26 CHILD LIFE.I know not how others saw her,But to me she was wholly fair,And the light of the heaven she came fromStill lingered and gleamed in her hair ;For it was as wavy and golden,And as many changes took,As the shadows of sun-gilt ripplesOn the yellow bed of the brook.To what can I liken her smilingUpon me, her kneeling lover ?How it leaped from her lips to her eyelids,And dimpled her wholly over,Till her outstretched hands smiled also,And I almost seemed to seeThe very heart of her motherSending sun through her veins to me !She had been with us scarce a twelvemonth,And it hardly seemed a day,When a troop of wandering angelsStole my little daughter away ;Or perhaps those heavenly ZincaliBut loosed the hampering strings,And when they opened her cage-door,My little bird used her wings.But they left in her stead a changeling,A little angel child,That seems like her bud in full blossom,And smiles as she never smiled:When I wake in the morning, I see itWhere she always used to lie,And I feel as weak as a violetAlone neathh the awful sky :-


INFANCY. 27As weak, yet as trustful also ;For the whole year long I see,All the wonders of faithful NatureStill worked for the love of me ;Winds wander, and dews drip earthward,Rain falls, suns rise and set,Earth whirls, and all but to prosperA poor little violet.This child is not mine as the first was,I cannot sing it to rest,I cannot lift it up fatherlyAnd bless it upon my breast ;Yet it lies in my little one's cradle,And sits in my little one's chair,And the light of the heaven she's gone to,Transfigures its golden hair.- James Russell Lowell.DEATH OF AN INFANT.A HOST of angels flying,Through cloudless skies impelled,Upon the earth beheldA pearl of beauty lying,Worthy to glitter brightIn heaven's vast halls of light.They saw, with glances tender,An infant newly born,O'er whom life's earliest mornJust cast its opening splendor.Virtue it could not know,Nor vice, nor joy, nor woe.


28 CHILD LIFE.The blest angelic legionGreeted its birth above,And came on wings of loveFrom heaven's enchanting region,Bending their winged wayTo where the infant lay.They spread their pinions o'er it, -That little pearl which shoneWith lustre all its own, -And then on high they bore it,Where glory has its birth ;-But left the shell on earth.- Front the Dutch of Dirk Smits.HOW THE GATES CAME AJAR.'TWAS whispered one morning in heavenHow the little child-angel May,In the shade of the great, white portal,Sat sorrowing night and day.How she said to the stately warden -He of the key and bar -"0 angel, sweet angel I pray you,Set the beautiful gates ajar, -Only a little, I pray you,Set the beautiful gates ajar !"I can hear my mother weeping;She is lonely ; she cannot seeA glimmer of light in the darkness,Where the gates shut after me.Oh turn me the key, sweet angel,


INFANCY. 29The splendor will shine so far !"But the warden answered: "I dare notSet the beautiful gates ajar,"-Spoke low and answered: "I dare notSet the beautiful gates ajar !". -- --- -" -~ ~--- _-- ----- ----- -_ : -__ =-_ -- __ -e __ __ __ -. ---.^ _F _-P. Wr -MV-;- imP 5 F- xt9f m m9AW 99wggEf -TI a~lgM-~1----A~mm-~--~-~-~~---AL~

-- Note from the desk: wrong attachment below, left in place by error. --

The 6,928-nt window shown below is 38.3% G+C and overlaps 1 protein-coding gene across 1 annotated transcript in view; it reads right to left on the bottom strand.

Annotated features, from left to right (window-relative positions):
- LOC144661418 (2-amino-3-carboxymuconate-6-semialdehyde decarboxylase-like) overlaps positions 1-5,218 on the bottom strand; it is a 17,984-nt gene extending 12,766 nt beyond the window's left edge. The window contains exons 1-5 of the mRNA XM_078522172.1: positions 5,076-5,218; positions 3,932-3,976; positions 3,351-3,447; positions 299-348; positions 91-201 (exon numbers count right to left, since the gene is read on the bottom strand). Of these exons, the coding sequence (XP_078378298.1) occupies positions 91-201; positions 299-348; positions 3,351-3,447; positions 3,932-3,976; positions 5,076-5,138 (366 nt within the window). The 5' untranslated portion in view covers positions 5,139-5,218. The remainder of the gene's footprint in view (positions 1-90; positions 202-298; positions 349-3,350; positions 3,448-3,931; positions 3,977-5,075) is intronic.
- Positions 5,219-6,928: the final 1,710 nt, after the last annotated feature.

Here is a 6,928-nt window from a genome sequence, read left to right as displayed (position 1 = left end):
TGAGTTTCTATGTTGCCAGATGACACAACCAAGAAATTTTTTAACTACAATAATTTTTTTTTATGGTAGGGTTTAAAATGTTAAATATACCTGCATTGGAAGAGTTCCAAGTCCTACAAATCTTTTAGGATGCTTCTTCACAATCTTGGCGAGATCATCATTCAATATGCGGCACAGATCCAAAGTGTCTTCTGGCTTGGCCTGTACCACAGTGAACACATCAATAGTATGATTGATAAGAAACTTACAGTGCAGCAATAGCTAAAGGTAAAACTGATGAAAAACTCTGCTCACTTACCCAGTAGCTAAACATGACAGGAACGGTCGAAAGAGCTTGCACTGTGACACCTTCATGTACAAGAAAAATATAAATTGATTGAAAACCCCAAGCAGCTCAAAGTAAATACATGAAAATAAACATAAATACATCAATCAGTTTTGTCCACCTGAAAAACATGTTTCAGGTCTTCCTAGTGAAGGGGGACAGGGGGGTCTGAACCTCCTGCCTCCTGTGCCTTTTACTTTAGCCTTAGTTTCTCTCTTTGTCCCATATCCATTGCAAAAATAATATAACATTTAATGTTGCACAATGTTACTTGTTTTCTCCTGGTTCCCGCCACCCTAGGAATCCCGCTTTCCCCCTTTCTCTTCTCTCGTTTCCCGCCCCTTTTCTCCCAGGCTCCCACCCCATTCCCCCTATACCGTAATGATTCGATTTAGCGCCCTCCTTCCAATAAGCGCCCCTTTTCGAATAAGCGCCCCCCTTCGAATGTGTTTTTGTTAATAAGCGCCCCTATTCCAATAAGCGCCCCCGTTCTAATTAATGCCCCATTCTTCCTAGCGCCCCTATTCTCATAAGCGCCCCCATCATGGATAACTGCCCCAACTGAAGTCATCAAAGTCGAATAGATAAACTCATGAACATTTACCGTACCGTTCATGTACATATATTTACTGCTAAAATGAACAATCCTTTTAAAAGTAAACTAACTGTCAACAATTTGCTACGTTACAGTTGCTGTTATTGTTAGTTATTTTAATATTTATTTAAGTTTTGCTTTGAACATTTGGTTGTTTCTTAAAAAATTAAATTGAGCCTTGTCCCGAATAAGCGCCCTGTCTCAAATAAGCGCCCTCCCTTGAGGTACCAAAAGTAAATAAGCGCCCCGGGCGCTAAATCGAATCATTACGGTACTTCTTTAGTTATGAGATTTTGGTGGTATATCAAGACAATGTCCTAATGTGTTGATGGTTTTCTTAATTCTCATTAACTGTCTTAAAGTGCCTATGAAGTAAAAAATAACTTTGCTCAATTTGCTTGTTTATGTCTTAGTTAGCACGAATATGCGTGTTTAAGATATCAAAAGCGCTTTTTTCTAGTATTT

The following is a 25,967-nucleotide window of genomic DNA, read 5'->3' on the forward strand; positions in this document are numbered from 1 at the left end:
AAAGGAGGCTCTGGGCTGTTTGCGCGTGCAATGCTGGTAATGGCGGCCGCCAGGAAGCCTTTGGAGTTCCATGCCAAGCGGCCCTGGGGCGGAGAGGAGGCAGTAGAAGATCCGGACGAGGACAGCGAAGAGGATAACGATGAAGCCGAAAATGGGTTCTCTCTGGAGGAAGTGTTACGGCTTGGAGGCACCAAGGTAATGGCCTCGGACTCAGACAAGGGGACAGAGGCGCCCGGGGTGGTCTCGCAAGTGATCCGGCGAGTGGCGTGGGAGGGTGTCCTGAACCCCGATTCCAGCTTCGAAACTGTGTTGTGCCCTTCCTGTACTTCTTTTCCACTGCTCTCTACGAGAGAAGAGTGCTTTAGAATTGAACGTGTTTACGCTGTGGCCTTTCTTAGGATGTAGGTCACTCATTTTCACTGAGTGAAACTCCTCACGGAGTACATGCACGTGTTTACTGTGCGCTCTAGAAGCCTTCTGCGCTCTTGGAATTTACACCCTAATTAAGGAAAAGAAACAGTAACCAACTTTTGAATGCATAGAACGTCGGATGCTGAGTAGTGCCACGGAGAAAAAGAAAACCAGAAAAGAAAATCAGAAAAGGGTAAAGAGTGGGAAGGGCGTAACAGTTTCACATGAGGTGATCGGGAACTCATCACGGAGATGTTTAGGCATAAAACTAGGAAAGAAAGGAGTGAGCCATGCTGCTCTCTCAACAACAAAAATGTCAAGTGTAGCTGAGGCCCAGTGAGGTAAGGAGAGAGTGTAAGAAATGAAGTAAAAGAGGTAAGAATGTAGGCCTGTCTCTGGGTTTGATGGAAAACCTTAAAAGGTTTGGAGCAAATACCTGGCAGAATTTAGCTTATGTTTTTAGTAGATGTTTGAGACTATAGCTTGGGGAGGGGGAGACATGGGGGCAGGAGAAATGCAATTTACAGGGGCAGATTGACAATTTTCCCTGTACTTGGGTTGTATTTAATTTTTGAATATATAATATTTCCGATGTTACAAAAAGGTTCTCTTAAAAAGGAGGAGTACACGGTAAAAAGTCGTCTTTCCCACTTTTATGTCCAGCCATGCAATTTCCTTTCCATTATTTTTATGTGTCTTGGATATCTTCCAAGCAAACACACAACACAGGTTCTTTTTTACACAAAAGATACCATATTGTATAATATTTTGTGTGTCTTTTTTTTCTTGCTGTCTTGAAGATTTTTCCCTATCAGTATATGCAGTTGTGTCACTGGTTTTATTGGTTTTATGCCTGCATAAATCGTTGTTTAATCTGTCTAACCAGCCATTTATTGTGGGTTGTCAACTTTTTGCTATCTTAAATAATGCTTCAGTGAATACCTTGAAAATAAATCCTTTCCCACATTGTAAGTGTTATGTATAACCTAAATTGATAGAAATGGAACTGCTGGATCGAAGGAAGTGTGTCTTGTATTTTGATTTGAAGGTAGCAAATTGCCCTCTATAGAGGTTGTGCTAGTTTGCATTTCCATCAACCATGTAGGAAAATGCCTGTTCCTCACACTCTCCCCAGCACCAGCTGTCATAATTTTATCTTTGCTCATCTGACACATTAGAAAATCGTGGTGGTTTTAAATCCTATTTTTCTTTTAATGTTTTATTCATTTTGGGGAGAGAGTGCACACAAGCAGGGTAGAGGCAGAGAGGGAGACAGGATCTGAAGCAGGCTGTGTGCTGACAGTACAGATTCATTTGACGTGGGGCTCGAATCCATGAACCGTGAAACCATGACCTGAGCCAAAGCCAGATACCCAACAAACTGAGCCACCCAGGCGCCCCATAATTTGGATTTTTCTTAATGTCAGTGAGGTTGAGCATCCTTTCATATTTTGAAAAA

30 CHILD LIFE.Then rose up Mary the Blessed,Sweet Mary, Mother of Christ :Her hand on the hand of the angelShe laid, and her touch sufficed;Turned was the key in the portal,Fell ringing the golden bar ;And lo in the little child's fingersStood the beautiful gates ajar !In the little child-angel's fingersStood the beautiful gates ajar !"And this key, for further using,To my blessed Son shall be given ;"Said Mary, Mother of Jesus -Tenderest heart in heaven.Now, never a sad-eyed motherBut may catch the glory afar ;Since safe in the Lord Christ's bosom,Are the keys of the gates ajar ;Close hid in the dear Christ's bosom,And the gates forever ajar !--From the Italian.


OUT OF DOORS.


ii


OUT OF DOORS.THE CHILD'S WORLD." GREAT, wide, beautiful, wonderful world,With the wonderful water round you curled,And the wonderful grass upon your breast, -World, you are beautifully drest." The wonderful air is over me,And the wonderful wind is shaking the tree,It walks on the water, and whirls the mills,And talks to itself on the tops of the hills." You, friendly Earth how far do you goWith the wheat-fields that nod and the rivers that flow,With cities and gardens, and cliffs, and islesAnd people upon you for thousands of miles ?" Ah, you are so great, and I am so small,I tremble to think of you, World, at all ;And yet, when I said my prayers, to-day,A whisper inside me seemed to say,


34 CHILD LIFE.. .3 ._ .'You are more than the Earth, though you are such a dot:You can love and think, and the Earth cannot !-" Lilliput Lectures."~~ .. ..--- ilpt etrs


OUT OF DOORS. 35THE COUNTRY CHILD.WITH mingled trembling and delight,And slowly falling feet,A little country maiden nowIs passing down the street :A country child, I know it byHer timid air, her wondering eye.The sunlight warm has kissed her brow,And tinged her cheek with brown ;The odor of the violetsComes with her to the town ;We almost guess the woodland placeWhere she has dwelt, from her sweet face IWe almost read her inner thoughts,Through her large, wistful eyes;How bright to her the city seems,How much like Paradise,As Nature's child, with bounding heart,Looks, for the first glad time, on ArtThe merchant, in his store-house door,Smiles as she passes by ;The laborer pauses in his work,To watch her, with a sigh :Where'er she goes, she wakens dreamsOf shady nooks and rippling streams.She seems to bring the country here, -Its birds, its flowers, its dew;And slowly, as amid the throng,She passes from our view,We watch her sadly, as we mightSome pleasant landscape fade from sight.